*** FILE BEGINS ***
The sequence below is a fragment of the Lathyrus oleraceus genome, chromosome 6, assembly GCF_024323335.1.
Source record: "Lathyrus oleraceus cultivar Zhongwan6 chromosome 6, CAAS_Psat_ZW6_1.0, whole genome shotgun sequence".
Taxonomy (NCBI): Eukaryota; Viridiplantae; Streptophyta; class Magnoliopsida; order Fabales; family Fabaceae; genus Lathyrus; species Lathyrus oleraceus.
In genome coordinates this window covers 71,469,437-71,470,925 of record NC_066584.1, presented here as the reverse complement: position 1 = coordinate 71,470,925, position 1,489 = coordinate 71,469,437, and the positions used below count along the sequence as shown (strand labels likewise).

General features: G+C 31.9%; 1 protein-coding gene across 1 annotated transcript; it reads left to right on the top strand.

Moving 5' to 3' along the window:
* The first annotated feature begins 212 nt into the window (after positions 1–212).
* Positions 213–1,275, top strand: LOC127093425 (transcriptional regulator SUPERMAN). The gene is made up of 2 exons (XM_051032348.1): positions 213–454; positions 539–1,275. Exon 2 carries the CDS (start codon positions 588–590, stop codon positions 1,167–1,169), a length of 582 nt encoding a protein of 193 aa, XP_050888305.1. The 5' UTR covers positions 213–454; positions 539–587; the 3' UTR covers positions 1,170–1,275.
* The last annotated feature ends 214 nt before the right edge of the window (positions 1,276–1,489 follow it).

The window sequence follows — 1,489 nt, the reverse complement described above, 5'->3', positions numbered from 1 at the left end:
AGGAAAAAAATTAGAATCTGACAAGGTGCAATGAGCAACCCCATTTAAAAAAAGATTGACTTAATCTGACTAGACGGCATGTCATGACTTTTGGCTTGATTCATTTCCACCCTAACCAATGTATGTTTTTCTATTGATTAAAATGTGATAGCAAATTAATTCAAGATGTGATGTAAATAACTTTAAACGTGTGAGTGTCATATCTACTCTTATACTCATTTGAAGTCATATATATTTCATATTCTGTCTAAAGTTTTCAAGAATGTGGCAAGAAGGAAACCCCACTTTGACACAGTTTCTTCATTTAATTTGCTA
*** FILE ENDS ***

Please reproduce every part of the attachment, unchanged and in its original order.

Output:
The sequence below is a fragment of the Lathyrus oleraceus genome, chromosome 6, assembly GCF_024323335.1.
Source record: "Lathyrus oleraceus cultivar Zhongwan6 chromosome 6, CAAS_Psat_ZW6_1.0, whole genome shotgun sequence".
Taxonomy (NCBI): Eukaryota; Viridiplantae; Streptophyta; class Magnoliopsida; order Fabales; family Fabaceae; genus Lathyrus; species Lathyrus oleraceus.
In genome coordinates this window covers 71,469,437-71,470,925 of record NC_066584.1, presented here as the reverse complement: position 1 = coordinate 71,470,925, position 1,489 = coordinate 71,469,437, and the positions used below count along the sequence as shown (strand labels likewise).

General features: G+C 31.9%; 1 protein-coding gene across 1 annotated transcript; it reads left to right on the top strand.

Moving 5' to 3' along the window:
* The first annotated feature begins 212 nt into the window (after positions 1–212).
* Positions 213–1,275, top strand: LOC127093425 (transcriptional regulator SUPERMAN). The gene is made up of 2 exons (XM_051032348.1): positions 213–454; positions 539–1,275. Exon 2 carries the CDS (start codon positions 588–590, stop codon positions 1,167–1,169), a length of 582 nt encoding a protein of 193 aa, XP_050888305.1. The 5' UTR covers positions 213–454; positions 539–587; the 3' UTR covers positions 1,170–1,275.
* The last annotated feature ends 214 nt before the right edge of the window (positions 1,276–1,489 follow it).

The window sequence follows — 1,489 nt, the reverse complement described above, 5'->3', positions numbered from 1 at the left end:
AGGAAAAAAATTAGAATCTGACAAGGTGCAATGAGCAACCCCATTTAAAAAAAGATTGACTTAATCTGACTAGACGGCATGTCATGACTTTTGGCTTGATTCATTTCCACCCTAACCAATGTATGTTTTTCTATTGATTAAAATGTGATAGCAAATTAATTCAAGATGTGATGTAAATAACTTTAAACGTGTGAGTGTCATATCTACTCTTATACTCATTTGAAGTCATATATATTTCATATTCTGTCTAAAGTTTTCAAGAATGTGGCAAGAAGGAAACCCCACTTTGACACAGTTTCTTCATTTAATTTGCTA